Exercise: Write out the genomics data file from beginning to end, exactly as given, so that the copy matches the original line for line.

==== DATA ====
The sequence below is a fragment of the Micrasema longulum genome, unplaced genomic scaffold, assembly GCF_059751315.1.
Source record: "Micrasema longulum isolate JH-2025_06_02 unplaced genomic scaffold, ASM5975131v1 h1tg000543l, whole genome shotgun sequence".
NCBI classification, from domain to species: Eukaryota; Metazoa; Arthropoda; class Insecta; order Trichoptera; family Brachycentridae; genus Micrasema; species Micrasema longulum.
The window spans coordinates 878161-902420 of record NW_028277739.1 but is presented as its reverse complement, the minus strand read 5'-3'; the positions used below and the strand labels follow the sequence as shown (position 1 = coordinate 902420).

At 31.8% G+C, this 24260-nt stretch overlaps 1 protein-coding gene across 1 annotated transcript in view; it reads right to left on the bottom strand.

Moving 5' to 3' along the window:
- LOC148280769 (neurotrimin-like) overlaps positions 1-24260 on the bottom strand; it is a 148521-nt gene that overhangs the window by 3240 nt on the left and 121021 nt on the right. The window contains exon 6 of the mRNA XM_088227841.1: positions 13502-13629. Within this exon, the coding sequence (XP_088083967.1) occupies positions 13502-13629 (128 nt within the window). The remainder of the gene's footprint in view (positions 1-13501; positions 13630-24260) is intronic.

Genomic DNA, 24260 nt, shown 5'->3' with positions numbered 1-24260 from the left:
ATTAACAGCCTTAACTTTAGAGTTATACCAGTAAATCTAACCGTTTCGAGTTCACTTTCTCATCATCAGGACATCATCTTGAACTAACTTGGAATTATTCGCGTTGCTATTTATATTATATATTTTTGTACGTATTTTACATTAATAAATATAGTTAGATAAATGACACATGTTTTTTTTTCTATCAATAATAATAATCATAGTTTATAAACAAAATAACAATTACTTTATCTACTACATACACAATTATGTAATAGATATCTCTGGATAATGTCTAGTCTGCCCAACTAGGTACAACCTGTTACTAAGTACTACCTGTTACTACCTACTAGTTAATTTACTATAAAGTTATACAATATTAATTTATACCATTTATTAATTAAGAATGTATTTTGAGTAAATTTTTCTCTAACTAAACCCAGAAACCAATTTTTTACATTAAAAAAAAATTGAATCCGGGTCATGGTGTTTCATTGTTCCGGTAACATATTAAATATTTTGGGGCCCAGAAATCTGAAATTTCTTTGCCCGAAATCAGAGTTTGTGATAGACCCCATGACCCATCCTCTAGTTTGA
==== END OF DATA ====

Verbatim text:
The sequence below is a fragment of the Micrasema longulum genome, unplaced genomic scaffold, assembly GCF_059751315.1.
Source record: "Micrasema longulum isolate JH-2025_06_02 unplaced genomic scaffold, ASM5975131v1 h1tg000543l, whole genome shotgun sequence".
NCBI classification, from domain to species: Eukaryota; Metazoa; Arthropoda; class Insecta; order Trichoptera; family Brachycentridae; genus Micrasema; species Micrasema longulum.
The window spans coordinates 878161-902420 of record NW_028277739.1 but is presented as its reverse complement, the minus strand read 5'-3'; the positions used below and the strand labels follow the sequence as shown (position 1 = coordinate 902420).

At 31.8% G+C, this 24260-nt stretch overlaps 1 protein-coding gene across 1 annotated transcript in view; it reads right to left on the bottom strand.

Moving 5' to 3' along the window:
- LOC148280769 (neurotrimin-like) overlaps positions 1-24260 on the bottom strand; it is a 148521-nt gene that overhangs the window by 3240 nt on the left and 121021 nt on the right. The window contains exon 6 of the mRNA XM_088227841.1: positions 13502-13629. Within this exon, the coding sequence (XP_088083967.1) occupies positions 13502-13629 (128 nt within the window). The remainder of the gene's footprint in view (positions 1-13501; positions 13630-24260) is intronic.

Genomic DNA, 24260 nt, shown 5'->3' with positions numbered 1-24260 from the left:
ATTAACAGCCTTAACTTTAGAGTTATACCAGTAAATCTAACCGTTTCGAGTTCACTTTCTCATCATCAGGACATCATCTTGAACTAACTTGGAATTATTCGCGTTGCTATTTATATTATATATTTTTGTACGTATTTTACATTAATAAATATAGTTAGATAAATGACACATGTTTTTTTTTCTATCAATAATAATAATCATAGTTTATAAACAAAATAACAATTACTTTATCTACTACATACACAATTATGTAATAGATATCTCTGGATAATGTCTAGTCTGCCCAACTAGGTACAACCTGTTACTAAGTACTACCTGTTACTACCTACTAGTTAATTTACTATAAAGTTATACAATATTAATTTATACCATTTATTAATTAAGAATGTATTTTGAGTAAATTTTTCTCTAACTAAACCCAGAAACCAATTTTTTACATTAAAAAAAAATTGAATCCGGGTCATGGTGTTTCATTGTTCCGGTAACATATTAAATATTTTGGGGCCCAGAAATCTGAAATTTCTTTGCCCGAAATCAGAGTTTGTGATAGACCCCATGACCCATCCTCTAGTTTGA